Every other year NASA conducts a Senior Review of its astrophysics missions that have completed their nominal mission and are requesting an extension of their mission.
The 2012 review panel just reported.
The panel had an interesting task – to rank in priority the operating missions:
Kepler and Fermi are being reviewed for the first time, as is Hubble , as effectively it goes into a “new mission ops” mode after refurbishments.
Hubble and Chandra are large missions with large operations costs; Kepler, Fermi and Spitzer are medium size Discovery class missions; Swift is an Explorer class mission; Suzaku is Japanese, and Planck and XMM are ESA missions.
The 2010 Senior Review was brutal, in the context of significant budget cuts, and 5 of 11 missions reviewed were terminated.
This panel declined to rank the missions – rather each class is rated in multiple separate categories and there is no recommendation for overall science priorities.
All missions are highly rated, and the committee effectively ask for full funding for all missions, with additional funding beyond that requested for a couple of missions.
This is to be contrasted with a reality where the requested budget amount is insufficient to meet the requests, and additional cuts are not unlikely, either through the normal budget battle between the Executive and Congress, or through recissions being triggered by the budget deal.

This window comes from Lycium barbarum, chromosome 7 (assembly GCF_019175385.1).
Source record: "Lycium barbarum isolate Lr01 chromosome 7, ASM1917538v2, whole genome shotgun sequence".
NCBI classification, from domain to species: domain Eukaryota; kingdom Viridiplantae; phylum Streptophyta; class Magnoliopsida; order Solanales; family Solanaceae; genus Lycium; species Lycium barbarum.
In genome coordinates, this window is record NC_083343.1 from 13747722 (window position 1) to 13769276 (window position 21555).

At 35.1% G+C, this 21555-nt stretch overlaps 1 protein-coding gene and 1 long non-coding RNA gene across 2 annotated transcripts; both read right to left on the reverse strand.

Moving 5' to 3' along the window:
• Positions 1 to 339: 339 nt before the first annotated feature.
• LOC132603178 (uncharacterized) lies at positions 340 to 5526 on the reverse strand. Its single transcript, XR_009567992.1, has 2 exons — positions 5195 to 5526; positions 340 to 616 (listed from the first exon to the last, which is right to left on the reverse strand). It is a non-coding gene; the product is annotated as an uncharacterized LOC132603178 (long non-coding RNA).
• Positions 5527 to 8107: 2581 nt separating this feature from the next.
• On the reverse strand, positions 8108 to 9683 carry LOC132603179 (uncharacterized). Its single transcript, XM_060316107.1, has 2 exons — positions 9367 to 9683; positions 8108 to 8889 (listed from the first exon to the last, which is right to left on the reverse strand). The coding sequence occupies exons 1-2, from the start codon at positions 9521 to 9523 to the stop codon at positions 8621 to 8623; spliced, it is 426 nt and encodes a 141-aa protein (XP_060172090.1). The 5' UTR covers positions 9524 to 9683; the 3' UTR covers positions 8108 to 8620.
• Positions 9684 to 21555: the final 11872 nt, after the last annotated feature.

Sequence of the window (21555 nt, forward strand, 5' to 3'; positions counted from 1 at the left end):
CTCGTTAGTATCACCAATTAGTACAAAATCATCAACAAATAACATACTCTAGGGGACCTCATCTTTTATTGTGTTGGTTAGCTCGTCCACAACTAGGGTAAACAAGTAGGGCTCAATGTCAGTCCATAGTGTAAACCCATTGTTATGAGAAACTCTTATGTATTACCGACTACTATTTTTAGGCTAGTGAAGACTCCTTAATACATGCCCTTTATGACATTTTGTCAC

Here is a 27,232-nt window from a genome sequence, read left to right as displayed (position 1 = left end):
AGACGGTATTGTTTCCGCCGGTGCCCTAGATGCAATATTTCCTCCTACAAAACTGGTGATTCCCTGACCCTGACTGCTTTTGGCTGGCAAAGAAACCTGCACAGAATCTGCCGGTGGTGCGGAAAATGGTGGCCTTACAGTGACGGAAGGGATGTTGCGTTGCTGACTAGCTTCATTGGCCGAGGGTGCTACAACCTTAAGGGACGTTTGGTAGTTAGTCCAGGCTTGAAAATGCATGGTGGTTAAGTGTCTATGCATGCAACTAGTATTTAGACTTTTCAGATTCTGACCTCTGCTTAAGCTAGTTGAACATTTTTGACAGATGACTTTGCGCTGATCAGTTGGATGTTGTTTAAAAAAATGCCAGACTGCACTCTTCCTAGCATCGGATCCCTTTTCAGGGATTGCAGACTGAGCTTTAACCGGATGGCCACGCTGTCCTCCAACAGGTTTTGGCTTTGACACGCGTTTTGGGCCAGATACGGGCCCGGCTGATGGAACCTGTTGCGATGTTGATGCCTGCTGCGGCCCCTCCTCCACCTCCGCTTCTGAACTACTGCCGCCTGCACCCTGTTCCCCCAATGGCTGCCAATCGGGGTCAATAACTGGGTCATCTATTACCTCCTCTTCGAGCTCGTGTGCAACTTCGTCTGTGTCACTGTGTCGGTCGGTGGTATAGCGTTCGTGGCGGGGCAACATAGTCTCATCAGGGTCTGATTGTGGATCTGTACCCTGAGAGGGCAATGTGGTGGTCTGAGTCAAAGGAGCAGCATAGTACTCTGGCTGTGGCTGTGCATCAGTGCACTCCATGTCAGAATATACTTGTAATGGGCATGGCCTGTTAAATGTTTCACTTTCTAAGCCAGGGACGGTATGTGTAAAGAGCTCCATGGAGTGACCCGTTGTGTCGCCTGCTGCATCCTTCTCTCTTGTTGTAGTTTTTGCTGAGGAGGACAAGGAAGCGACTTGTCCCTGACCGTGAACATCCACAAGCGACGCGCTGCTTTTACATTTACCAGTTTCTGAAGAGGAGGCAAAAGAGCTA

There are some strange recommendations, like Suzaku being ranked below Planck and Fermi in its class, but then being recommended for additional augmented funds, beyond what they requested?!
Reading between the lines, the panel seems to want NASA to cut mission operations for Hubble and Chandra to achieve any savings, though there is strange language about Kepler extended mission possibly not being funded, but to have data analysis funding protected.
There is harsh language about the obscurity of the staffing of Hubble ops at Goddard and Space Telescope.
But the panel stops shy of actually making recommendations, or prioritization to NASA, the report is a Rorschach test for HQ administrators, they can see in it what they want to see.
The problem is that something almost certainly has to give, and the decision is now being kicked upstairs with obscure guidance.
This could end badly.
PS: Nature News blog take on SR12
– they have an optimistic read and an official NASA statement, that the money will be found and all is good – well except Fermi has to go into ramp down and HST needs to explain itself (We Are Goddard ought to do it…)
“All missions continue operations after the 2012 Senior Review.
HST continues at their currently funded levels.
Chandra’s Guest Observer budget is increased to account for decreases in FY11.
Swift and Kepler mission operations are extended through FY16 with funding for data analysis.
Planck will support one year extended operations of the Low Frequency Instrument (LFI).
Spitzer’s operations are extended through FY14 with closeout in FY15.
U.S. science support of Suzaku is extended to March 2015, to provide one-year overlap with Astro-H.
Funding for U.S. support of XMM-Newton is also extended through March 2015.
Fermi operations are extended through FY16, with a 10 percent per year reduction starting in FY14.
All FY15-FY16 decisions are for planning purposes and will be revisited in the 2014 Senior Review.”